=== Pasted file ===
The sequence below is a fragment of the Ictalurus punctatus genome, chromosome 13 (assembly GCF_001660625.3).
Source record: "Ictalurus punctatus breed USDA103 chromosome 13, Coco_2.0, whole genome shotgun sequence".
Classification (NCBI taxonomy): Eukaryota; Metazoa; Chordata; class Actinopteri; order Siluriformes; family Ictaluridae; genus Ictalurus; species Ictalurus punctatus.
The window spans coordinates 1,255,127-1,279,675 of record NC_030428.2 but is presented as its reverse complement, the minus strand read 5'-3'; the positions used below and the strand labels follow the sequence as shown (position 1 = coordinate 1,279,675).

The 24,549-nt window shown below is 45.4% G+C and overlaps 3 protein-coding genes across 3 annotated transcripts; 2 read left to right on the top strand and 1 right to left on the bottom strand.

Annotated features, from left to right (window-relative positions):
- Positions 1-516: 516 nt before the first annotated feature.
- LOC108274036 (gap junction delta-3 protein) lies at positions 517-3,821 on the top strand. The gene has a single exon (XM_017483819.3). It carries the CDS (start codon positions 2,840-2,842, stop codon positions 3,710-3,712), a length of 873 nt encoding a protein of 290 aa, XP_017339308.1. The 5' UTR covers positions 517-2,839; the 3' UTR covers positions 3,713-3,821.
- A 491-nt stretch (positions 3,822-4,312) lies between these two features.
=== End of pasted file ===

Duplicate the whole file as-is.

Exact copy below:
The sequence below is a fragment of the Ictalurus punctatus genome, chromosome 13 (assembly GCF_001660625.3).
Source record: "Ictalurus punctatus breed USDA103 chromosome 13, Coco_2.0, whole genome shotgun sequence".
Classification (NCBI taxonomy): Eukaryota; Metazoa; Chordata; class Actinopteri; order Siluriformes; family Ictaluridae; genus Ictalurus; species Ictalurus punctatus.
The window spans coordinates 1,255,127-1,279,675 of record NC_030428.2 but is presented as its reverse complement, the minus strand read 5'-3'; the positions used below and the strand labels follow the sequence as shown (position 1 = coordinate 1,279,675).

The 24,549-nt window shown below is 45.4% G+C and overlaps 3 protein-coding genes across 3 annotated transcripts; 2 read left to right on the top strand and 1 right to left on the bottom strand.

Annotated features, from left to right (window-relative positions):
- Positions 1-516: 516 nt before the first annotated feature.
- LOC108274036 (gap junction delta-3 protein) lies at positions 517-3,821 on the top strand. The gene has a single exon (XM_017483819.3). It carries the CDS (start codon positions 2,840-2,842, stop codon positions 3,710-3,712), a length of 873 nt encoding a protein of 290 aa, XP_017339308.1. The 5' UTR covers positions 517-2,839; the 3' UTR covers positions 3,713-3,821.
- A 491-nt stretch (positions 3,822-4,312) lies between these two features.